By Dylan Spilko
Ometz, this university’s conservative, traditional egalitarian Jewish group, hosted another successful “Ometz Extravaganza,” which consisted of many members from the Jewish community coming together for a special night on October 26.
For the Friday night event, several members of the Ometz community volunteered to host Shabbat dinners for other community members to attend. After the meals, an oneg (festive Shabbat gathering) followed where everyone came together from their separate meals to socialize.
Danielle Galitzer, a senior special education major, said the event provided an opportunity to catch up with friends and to enjoy a relaxing evening.
“The meal was very nice and I was eating at the hosts of the oneg, so in between the meal ending and the oneg beginning, we all sat around and got to get to know each other more in a relaxed setting,” Galitzer said. “The oneg itself was really nice. I don’t get to see many of these friends during our busy weeks, so it was nice to see everyone in this setting.”
Most of the hosts cooked their own kosher meals and decided for themselves what to make, said Ometz organizer Jory Harris-Blumenthal. The hosts who did not want to cook, or were not able to cook, received food from Hillel to serve their guests. For the oneg, pareve (food without dairy or meat ingredients) and other desserts were served.
The meals and the oneg gave all community members an opportunity to branch out and learn more about other people within this university’s Jewish community. For Galitzer, becoming more familiar with others at the event was a highlight of her night.
“There was a lot of talking because most of us didn’t know each other well before this meal,” Galitzer said. “We had an icebreaker, two truths and a lie and it was interesting to see the wide range of things we have done.”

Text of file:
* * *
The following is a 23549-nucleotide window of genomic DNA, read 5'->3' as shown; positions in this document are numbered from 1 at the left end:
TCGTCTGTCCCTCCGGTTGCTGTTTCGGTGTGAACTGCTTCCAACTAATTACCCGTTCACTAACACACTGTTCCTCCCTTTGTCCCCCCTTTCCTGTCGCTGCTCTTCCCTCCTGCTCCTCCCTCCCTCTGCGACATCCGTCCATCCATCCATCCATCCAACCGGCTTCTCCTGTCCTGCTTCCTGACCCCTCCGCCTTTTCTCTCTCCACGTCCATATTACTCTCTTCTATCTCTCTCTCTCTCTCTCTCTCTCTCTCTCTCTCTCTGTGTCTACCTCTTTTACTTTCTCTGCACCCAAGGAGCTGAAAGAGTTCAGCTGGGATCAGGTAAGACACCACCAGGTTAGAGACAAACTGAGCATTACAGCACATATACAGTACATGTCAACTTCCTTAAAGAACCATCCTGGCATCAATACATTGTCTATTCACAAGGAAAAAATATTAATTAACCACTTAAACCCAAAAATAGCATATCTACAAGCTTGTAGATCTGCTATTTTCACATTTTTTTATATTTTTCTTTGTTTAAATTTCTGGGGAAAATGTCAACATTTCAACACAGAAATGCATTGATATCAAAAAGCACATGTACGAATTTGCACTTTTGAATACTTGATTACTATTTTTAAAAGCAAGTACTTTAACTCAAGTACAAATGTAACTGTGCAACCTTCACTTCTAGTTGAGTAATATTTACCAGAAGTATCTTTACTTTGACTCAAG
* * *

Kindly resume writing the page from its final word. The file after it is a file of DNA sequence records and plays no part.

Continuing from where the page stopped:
For Harris-Blumenthal, a senior psychology major, the Ometz Extravaganza accomplished two positive goals for the Ometz community on this campus.
“Firstly, the event gives us the chance to reach out to potential new Ometz members en masse. Second, it allows people in the Ometz community who otherwise might not know each other very well to get to know each other and bond, and for less active members to connect with some of the more regular Ometz attendees,” he said.
Planning for the Ometz Extravaganza started early in the semester for the Ometz organizers, and sign-ups for the meals were given a few weeks before. The event has been held by Ometz for several years now, Harris-Blumenthal said.
“We host Extravaganza every semester and it’s usually our largest event of the semester,” he said.
Mia Kaufman, a senior special education major, also attended the event and had the chance to connect with members of the Jewish community and celebrate Shabbat in a unique way.
“It was a lot of fun and a great way to spend Shabbat,” she said.
Coming up for Ometz are Kabbalat Shabbat and Maariv prayer services, which will be held every Friday night at Hillel.
The Ometz organizers are planning future social events that are similar to the Ometz Extravaganza, and these events will be posted on the Ometz Facebook page and sent through the Ometz weekly email.